Degree Type

Thesis

Date of Award

2013

Degree Name

Master of Science

Department

Civil, Construction, and Environmental Engineering

First Advisor

Brent M. Phares

Second Advisor

Terry Wipf

Abstract

The critical deterioration of bridges nationwide has initiated the search for new methods to rehabilitate, repair, manage, and construct bridges. Consequently, smart structure concepts utilizing structural health monitoring strategies have emerged to help improve future bridge management. However, in the specific case of timber bridges, a limited amount of research has been conducted on long-term structural health monitoring solutions. To date, timber bridge evaluation efforts have focus primarily on visual inspection data to determine the structural integrity of timber structures. To improve current timber bridge inspection and management strategies, a five-year research plan to develop a smart timber bridge structure was undertaken. The overall goal is to develop a turn-key system to analyze, monitor, and report on the performance and condition of timber bridges.

This paper outlines two of the multiple phases in the five-year research plan. One phase focusses on developing, embedding, and attaching both strain and moisture sensors into glued-laminated (glulam) timber components. The other phase addresses data processing techniques to determine structural stiffness changes in timber bridges.

From this work, the following contributions were added to the development of the smart timber bridge.

* A commercially available timber moisture sensor was selected for the smart timber bridge due its reasonable accuracy, survivability under repeated loading, and ability to be wired in to a complete data logging system.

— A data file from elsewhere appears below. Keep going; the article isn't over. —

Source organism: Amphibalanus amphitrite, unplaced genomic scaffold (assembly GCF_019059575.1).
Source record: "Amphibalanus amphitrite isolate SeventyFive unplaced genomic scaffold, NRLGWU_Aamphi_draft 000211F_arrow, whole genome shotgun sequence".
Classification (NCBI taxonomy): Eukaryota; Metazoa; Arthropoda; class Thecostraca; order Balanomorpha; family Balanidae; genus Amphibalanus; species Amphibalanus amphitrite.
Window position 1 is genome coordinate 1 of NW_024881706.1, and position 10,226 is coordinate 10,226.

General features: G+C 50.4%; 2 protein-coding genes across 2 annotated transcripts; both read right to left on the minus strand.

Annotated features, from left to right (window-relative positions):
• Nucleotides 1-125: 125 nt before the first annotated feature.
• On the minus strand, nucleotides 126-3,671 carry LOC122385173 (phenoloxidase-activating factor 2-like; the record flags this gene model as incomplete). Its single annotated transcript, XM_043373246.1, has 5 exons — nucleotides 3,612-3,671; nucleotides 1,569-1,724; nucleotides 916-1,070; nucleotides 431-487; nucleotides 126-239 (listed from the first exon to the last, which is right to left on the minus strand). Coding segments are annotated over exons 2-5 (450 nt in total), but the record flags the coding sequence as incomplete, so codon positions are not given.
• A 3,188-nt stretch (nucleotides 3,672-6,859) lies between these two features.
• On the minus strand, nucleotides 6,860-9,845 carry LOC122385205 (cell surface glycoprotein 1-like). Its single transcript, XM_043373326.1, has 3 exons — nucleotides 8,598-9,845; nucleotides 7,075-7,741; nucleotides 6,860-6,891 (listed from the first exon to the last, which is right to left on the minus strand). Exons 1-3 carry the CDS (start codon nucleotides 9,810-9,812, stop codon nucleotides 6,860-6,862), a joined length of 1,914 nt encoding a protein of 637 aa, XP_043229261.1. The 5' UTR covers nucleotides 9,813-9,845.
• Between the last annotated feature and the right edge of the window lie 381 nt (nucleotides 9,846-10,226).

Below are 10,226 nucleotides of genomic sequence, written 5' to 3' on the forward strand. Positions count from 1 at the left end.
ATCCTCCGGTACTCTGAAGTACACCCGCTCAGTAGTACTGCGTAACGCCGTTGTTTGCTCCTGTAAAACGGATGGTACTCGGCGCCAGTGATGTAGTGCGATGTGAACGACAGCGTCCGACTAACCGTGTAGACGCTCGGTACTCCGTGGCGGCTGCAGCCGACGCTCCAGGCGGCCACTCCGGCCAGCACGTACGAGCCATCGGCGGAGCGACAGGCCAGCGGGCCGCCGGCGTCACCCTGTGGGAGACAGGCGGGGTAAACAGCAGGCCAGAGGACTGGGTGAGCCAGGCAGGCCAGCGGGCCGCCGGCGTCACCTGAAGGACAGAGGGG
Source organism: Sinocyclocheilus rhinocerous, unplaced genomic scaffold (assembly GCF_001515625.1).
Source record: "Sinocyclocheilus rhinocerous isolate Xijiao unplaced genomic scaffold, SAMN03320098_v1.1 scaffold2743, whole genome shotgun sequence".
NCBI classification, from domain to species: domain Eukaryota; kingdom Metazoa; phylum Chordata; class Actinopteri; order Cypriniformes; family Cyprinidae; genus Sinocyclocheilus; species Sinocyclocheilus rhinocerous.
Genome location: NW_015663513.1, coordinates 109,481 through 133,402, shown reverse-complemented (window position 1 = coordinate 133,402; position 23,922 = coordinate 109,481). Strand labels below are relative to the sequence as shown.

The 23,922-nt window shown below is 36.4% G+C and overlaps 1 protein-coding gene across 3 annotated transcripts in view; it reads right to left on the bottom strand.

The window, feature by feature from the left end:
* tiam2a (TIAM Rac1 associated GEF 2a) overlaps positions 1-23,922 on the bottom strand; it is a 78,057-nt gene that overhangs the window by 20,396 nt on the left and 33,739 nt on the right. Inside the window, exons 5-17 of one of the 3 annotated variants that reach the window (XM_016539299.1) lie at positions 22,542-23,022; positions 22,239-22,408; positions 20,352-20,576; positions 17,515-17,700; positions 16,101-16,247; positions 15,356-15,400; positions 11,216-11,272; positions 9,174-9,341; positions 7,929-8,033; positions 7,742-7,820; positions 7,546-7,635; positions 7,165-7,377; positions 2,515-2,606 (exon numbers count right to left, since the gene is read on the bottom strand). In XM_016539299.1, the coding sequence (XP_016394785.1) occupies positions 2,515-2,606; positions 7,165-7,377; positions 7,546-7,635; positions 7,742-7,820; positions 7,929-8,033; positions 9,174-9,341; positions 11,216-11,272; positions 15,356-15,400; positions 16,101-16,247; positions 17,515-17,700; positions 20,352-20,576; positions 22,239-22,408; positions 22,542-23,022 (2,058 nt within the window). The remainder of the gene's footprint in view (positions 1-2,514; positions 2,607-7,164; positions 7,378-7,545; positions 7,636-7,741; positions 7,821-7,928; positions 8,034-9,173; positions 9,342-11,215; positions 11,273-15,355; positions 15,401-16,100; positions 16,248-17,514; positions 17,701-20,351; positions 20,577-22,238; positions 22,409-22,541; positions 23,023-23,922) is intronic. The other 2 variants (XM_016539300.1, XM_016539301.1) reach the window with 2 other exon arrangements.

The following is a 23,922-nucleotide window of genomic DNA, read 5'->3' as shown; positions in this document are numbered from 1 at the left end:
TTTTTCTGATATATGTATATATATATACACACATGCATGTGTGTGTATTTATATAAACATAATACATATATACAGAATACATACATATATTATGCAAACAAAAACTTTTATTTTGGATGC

* Two methods for embedding and attaching strain sensors into glulam girders were developed, tested, and successfully integrated into the glulam fabrication process.

* A data processing technique to evaluate structural stiffness parameters was successfully developed and implemented on an existing timber bridge.

The timber specific sensors and data processing techniques described herein collectively advance the development of the smart timber bridge. Upon completing the ongoing research plan, timber bridge owners will be provided with useful information regarding the performance and condition of their structure. As a result, owners will be able to program routine maintenance and/or rehabilitation in a more timely fashion.

DOI

https://doi.org/10.31274/etd-180810-3571

Copyright Owner

Trevor Pence

Language

en

File Format

application/pdf

File Size

62 pages

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